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Allen Ginsberg, Revisited by His Right-Hand Man: Pt. 2

Allen Ginsberg and Bob Rosenthal Rosenthal and Ginsberg.

Earlier this week, Allen Ginsberg’s secretary of 20 years, Bob Rosenthal, shared memories of his former employer – some of which will be included in a memoir he recently completed, “Straight Around Allen.” Speaking to The Local at Ginsberg’s former apartment on East 12th Street, where the two worked alongside each other for so long, he recalled the great poet’s daily routine, his tastes in literature and music, his mail and telephone communications, and his ways with money. Today, in our second installment, Mr. Rosenthal talks about Ginsberg’s social sphere during his two decades in the so-called poets building. Check back tomorrow for still more from this candid interview. 

Allen’s East Village
People would always call Allen and say, “Allen, come to my shangri-la in Hawaii,” and here or there. He would never go. A vacation for Allen was coming back and having nothing to do in the East Village. He would often go to the poetry readings at St. Mark’s. He loved the mushroom barley soup at the Kiev. And The New York Times – he just loved it. He hung around Tompkins Square, wrote a lot of one-line poems about skinheads there. And he was a natural. I think because he always felt free here. Read more…

After Ginsberg Disc, More From Russell

Arthur RussellCourtesy the Allen Ginsberg After the Tuesday release of a collaboration between the poet Allen Ginsberg and the musician Arthur Russell (above), a record company now plans to issue more previously unreleased music by Mr. Russell.

As previously reported on The Local, a new 12-inch single featuring a rare Allen Ginsberg-Arthur Russell collaboration was released Tuesday from Audika Records and Press Pop Music. But fans of Mr. Russell will be excited to hear that there’s more unearthed material on the way.

“There are a few things people haven’t heard that I want to get out,” said Audika Records founder Steve Knutson in a recent interview with The Local.

Mr. Russell, an East Village resident who died in 1992, collaborated with the Talking Heads, Studio 54 resident DJ Nicky Siano, and minimalist composer Philip Glass, among others. His diverse discography — ranging from avant-disco and experimental pop, to ethereal cello compositions and folk-tinged love songs — touched on many facets of the New York downtown scene in the ’70s and ’80s, and has been widely acclaimed.

Over the next six months, Mr. Knutson plans to “go full circle” with two additional never-before-heard releases, focusing primarily on smaller releases of Mr. Russell’s avant-disco work. One of those avant-disco tracks, “Let’s Go Swimming,” is currently being mastered. Mr. Knutson plans to release the remastered original 12-inch version (which he says “sounds better than the original”) backed with previously unreleased material.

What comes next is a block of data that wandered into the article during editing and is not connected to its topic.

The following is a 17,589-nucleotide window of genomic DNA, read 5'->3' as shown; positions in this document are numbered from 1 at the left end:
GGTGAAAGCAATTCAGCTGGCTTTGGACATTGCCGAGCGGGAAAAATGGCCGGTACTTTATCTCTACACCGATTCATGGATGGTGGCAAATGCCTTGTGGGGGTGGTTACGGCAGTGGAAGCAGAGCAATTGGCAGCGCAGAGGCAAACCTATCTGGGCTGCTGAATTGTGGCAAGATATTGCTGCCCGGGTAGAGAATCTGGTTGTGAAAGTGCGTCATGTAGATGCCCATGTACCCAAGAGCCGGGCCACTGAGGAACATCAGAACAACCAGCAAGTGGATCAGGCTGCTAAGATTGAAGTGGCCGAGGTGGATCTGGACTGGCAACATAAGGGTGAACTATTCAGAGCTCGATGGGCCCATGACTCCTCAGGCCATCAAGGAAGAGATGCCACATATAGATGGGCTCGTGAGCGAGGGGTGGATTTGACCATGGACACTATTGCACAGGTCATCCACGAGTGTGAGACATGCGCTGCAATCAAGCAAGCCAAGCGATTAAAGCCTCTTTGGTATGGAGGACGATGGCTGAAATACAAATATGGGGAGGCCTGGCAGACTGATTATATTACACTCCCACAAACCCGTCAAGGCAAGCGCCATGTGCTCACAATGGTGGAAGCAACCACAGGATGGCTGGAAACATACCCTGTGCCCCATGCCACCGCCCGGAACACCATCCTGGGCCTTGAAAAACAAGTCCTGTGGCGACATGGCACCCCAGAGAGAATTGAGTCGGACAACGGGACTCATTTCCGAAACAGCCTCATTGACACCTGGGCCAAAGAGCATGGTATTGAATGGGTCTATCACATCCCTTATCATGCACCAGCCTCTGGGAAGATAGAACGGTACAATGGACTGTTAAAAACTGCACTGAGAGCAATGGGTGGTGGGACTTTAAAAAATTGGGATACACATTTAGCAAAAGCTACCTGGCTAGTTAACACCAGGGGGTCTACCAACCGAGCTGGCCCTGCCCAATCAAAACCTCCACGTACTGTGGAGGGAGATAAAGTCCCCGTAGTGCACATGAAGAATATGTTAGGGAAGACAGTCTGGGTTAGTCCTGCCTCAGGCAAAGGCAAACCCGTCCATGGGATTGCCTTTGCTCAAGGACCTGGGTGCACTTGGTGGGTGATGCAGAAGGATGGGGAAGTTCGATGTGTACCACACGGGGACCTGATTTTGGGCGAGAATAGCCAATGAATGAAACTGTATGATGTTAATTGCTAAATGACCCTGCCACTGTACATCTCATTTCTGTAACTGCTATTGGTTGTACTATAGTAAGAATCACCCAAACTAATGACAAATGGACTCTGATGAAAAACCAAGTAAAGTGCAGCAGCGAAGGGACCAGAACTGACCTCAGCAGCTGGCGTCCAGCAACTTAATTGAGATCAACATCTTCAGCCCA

Mr. Russell recorded “Let’s Go Swimming” several times. A reverb-laden, cello-based rendition of “Let’s Go Swimming” previously appeared on the 1986 album “World of Echo,” and an Arthur Gibbons mix of the “mutant disco” version appeared on 2004 compilation “The World of Arthur Russell” from Soul Jazz Records. But the original has yet to be released.

Mr. Knutson, who also manages Rough Trade Records in North America, founded Audika in 2003 for the sole purpose of releasing material from Russell’s archives. Focusing primarily on the musician’s experimental pop output, previous Audika releases have included the posthumous collections “Calling Out of Context” (2004) and “Love is Overtaking Me” (2008).

Though Mr. Knutson never met Mr. Russell, he has been an avid fan since the mid-‘80s, when he first heard the Walter Gibbons mix of Russell’s “Schoolbell Treehouse.” Knutson said it changed his life. “It was like what I’d been waiting to hear all my life,” he said. “I thought it was one of the most incredible things I’d ever heard.”

A Ginsberg Collaboration Rediscovered

Arthur RussellCourtesy of The Allen Ginsberg Trust Arthur Russell began collaborating with Allen Ginsberg in the 1970s with Mr. Ginsberg often reading his poetry over Mr. Russell’s instrumentals. The new track was recorded in 1977.

In 2003, Audika Records founder Steve Knutson was digging through a Long Island City storage-facility when he struck tarnished, cassette-tape gold. The space held the archives of late East Village avant-garde composer Arthur Russell, and Knutson had found, albeit in horrible condition, “Ballad of the Lights,” a five-minute 1977 collaboration between Russell and the poet Allen Ginsberg.

Now, an individual record release will highlight the work of the two East Village cultural icons for the first time. The track, which will be released Oct. 19 was recorded in New York with Mr. Russell’s band The Flying Hearts, and Mr. Ginsberg on vocals. The track will be available on 10-inch vinyl via Japanese label Press Pop as well as digitally on iTunes via Audika Records.
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